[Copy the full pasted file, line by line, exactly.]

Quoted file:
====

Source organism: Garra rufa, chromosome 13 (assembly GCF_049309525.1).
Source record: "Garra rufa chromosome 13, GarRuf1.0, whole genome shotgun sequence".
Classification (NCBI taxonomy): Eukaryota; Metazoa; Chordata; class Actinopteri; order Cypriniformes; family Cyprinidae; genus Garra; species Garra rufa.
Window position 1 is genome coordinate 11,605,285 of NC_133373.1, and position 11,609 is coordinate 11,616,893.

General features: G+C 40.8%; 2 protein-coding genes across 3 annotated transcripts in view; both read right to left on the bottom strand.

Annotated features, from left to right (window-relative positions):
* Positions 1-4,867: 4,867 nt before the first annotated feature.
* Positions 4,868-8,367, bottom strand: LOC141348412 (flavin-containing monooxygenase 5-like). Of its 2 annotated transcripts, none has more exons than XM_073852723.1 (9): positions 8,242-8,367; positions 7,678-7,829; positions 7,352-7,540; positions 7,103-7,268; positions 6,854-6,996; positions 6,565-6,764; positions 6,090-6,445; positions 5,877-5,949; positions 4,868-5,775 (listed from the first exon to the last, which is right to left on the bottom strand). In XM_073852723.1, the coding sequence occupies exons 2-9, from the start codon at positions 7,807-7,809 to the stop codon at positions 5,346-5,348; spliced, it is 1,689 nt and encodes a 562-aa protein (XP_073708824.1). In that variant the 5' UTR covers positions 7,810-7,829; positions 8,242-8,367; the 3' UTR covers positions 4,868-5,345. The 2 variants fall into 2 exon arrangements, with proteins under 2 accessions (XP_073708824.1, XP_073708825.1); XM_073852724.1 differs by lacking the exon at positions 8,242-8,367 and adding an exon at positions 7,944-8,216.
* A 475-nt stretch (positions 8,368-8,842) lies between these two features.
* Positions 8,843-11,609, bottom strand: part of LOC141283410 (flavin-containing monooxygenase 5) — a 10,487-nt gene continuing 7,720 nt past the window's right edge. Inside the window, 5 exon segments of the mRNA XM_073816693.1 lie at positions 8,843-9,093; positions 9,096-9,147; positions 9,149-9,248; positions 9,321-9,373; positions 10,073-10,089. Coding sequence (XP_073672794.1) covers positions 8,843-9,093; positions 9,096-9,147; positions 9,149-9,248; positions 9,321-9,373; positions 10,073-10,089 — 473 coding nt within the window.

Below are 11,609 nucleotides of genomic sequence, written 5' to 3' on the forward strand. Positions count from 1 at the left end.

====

Source organism: Garra rufa, chromosome 13 (assembly GCF_049309525.1).
Source record: "Garra rufa chromosome 13, GarRuf1.0, whole genome shotgun sequence".
Classification (NCBI taxonomy): Eukaryota; Metazoa; Chordata; class Actinopteri; order Cypriniformes; family Cyprinidae; genus Garra; species Garra rufa.
Window position 1 is genome coordinate 11,605,285 of NC_133373.1, and position 11,609 is coordinate 11,616,893.

General features: G+C 40.8%; 2 protein-coding genes across 3 annotated transcripts in view; both read right to left on the bottom strand.

Annotated features, from left to right (window-relative positions):
* Positions 1-4,867: 4,867 nt before the first annotated feature.
* Positions 4,868-8,367, bottom strand: LOC141348412 (flavin-containing monooxygenase 5-like). Of its 2 annotated transcripts, none has more exons than XM_073852723.1 (9): positions 8,242-8,367; positions 7,678-7,829; positions 7,352-7,540; positions 7,103-7,268; positions 6,854-6,996; positions 6,565-6,764; positions 6,090-6,445; positions 5,877-5,949; positions 4,868-5,775 (listed from the first exon to the last, which is right to left on the bottom strand). In XM_073852723.1, the coding sequence occupies exons 2-9, from the start codon at positions 7,807-7,809 to the stop codon at positions 5,346-5,348; spliced, it is 1,689 nt and encodes a 562-aa protein (XP_073708824.1). In that variant the 5' UTR covers positions 7,810-7,829; positions 8,242-8,367; the 3' UTR covers positions 4,868-5,345. The 2 variants fall into 2 exon arrangements, with proteins under 2 accessions (XP_073708824.1, XP_073708825.1); XM_073852724.1 differs by lacking the exon at positions 8,242-8,367 and adding an exon at positions 7,944-8,216.
* A 475-nt stretch (positions 8,368-8,842) lies between these two features.
* Positions 8,843-11,609, bottom strand: part of LOC141283410 (flavin-containing monooxygenase 5) — a 10,487-nt gene continuing 7,720 nt past the window's right edge. Inside the window, 5 exon segments of the mRNA XM_073816693.1 lie at positions 8,843-9,093; positions 9,096-9,147; positions 9,149-9,248; positions 9,321-9,373; positions 10,073-10,089. Coding sequence (XP_073672794.1) covers positions 8,843-9,093; positions 9,096-9,147; positions 9,149-9,248; positions 9,321-9,373; positions 10,073-10,089 — 473 coding nt within the window.

Below are 11,609 nucleotides of genomic sequence, written 5' to 3' on the forward strand. Positions count from 1 at the left end.